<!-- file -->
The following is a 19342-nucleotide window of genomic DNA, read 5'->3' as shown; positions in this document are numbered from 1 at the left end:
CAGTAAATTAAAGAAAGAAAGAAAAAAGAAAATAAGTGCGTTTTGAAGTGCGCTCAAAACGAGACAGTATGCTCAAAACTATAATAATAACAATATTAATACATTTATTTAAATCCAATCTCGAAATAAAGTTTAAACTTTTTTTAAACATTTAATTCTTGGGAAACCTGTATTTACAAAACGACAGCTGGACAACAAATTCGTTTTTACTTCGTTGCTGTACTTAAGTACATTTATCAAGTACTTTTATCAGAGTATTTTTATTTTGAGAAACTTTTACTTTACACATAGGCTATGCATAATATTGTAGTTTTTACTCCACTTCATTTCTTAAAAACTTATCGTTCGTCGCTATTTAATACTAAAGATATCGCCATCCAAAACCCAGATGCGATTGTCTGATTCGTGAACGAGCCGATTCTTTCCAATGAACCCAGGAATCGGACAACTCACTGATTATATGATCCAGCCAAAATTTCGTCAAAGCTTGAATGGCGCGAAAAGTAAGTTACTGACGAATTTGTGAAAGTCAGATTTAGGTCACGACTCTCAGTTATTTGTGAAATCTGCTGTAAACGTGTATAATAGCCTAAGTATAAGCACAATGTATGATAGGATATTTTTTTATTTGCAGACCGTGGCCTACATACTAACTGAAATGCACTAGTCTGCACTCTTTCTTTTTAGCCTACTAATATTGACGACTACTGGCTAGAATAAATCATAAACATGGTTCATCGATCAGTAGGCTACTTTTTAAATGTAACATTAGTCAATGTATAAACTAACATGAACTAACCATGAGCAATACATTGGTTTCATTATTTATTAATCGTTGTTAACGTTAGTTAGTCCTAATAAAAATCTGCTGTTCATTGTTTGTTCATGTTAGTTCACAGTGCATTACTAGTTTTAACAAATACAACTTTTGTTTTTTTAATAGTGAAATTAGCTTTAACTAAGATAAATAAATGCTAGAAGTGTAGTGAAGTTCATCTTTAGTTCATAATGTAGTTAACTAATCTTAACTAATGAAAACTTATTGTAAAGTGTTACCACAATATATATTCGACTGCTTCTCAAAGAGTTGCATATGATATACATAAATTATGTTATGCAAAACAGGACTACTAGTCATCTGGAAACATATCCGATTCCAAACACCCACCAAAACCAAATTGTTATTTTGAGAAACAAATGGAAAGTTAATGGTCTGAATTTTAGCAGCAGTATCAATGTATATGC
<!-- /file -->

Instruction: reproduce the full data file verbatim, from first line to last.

The following is a 19342-nucleotide window of genomic DNA, read 5'->3' as shown; positions in this document are numbered from 1 at the left end:
CAGTAAATTAAAGAAAGAAAGAAAAAAGAAAATAAGTGCGTTTTGAAGTGCGCTCAAAACGAGACAGTATGCTCAAAACTATAATAATAACAATATTAATACATTTATTTAAATCCAATCTCGAAATAAAGTTTAAACTTTTTTTAAACATTTAATTCTTGGGAAACCTGTATTTACAAAACGACAGCTGGACAACAAATTCGTTTTTACTTCGTTGCTGTACTTAAGTACATTTATCAAGTACTTTTATCAGAGTATTTTTATTTTGAGAAACTTTTACTTTACACATAGGCTATGCATAATATTGTAGTTTTTACTCCACTTCATTTCTTAAAAACTTATCGTTCGTCGCTATTTAATACTAAAGATATCGCCATCCAAAACCCAGATGCGATTGTCTGATTCGTGAACGAGCCGATTCTTTCCAATGAACCCAGGAATCGGACAACTCACTGATTATATGATCCAGCCAAAATTTCGTCAAAGCTTGAATGGCGCGAAAAGTAAGTTACTGACGAATTTGTGAAAGTCAGATTTAGGTCACGACTCTCAGTTATTTGTGAAATCTGCTGTAAACGTGTATAATAGCCTAAGTATAAGCACAATGTATGATAGGATATTTTTTTATTTGCAGACCGTGGCCTACATACTAACTGAAATGCACTAGTCTGCACTCTTTCTTTTTAGCCTACTAATATTGACGACTACTGGCTAGAATAAATCATAAACATGGTTCATCGATCAGTAGGCTACTTTTTAAATGTAACATTAGTCAATGTATAAACTAACATGAACTAACCATGAGCAATACATTGGTTTCATTATTTATTAATCGTTGTTAACGTTAGTTAGTCCTAATAAAAATCTGCTGTTCATTGTTTGTTCATGTTAGTTCACAGTGCATTACTAGTTTTAACAAATACAACTTTTGTTTTTTTAATAGTGAAATTAGCTTTAACTAAGATAAATAAATGCTAGAAGTGTAGTGAAGTTCATCTTTAGTTCATAATGTAGTTAACTAATCTTAACTAATGAAAACTTATTGTAAAGTGTTACCACAATATATATTCGACTGCTTCTCAAAGAGTTGCATATGATATACATAAATTATGTTATGCAAAACAGGACTACTAGTCATCTGGAAACATATCCGATTCCAAACACCCACCAAAACCAAATTGTTATTTTGAGAAACAAATGGAAAGTTAATGGTCTGAATTTTAGCAGCAGTATCAATGTATATGC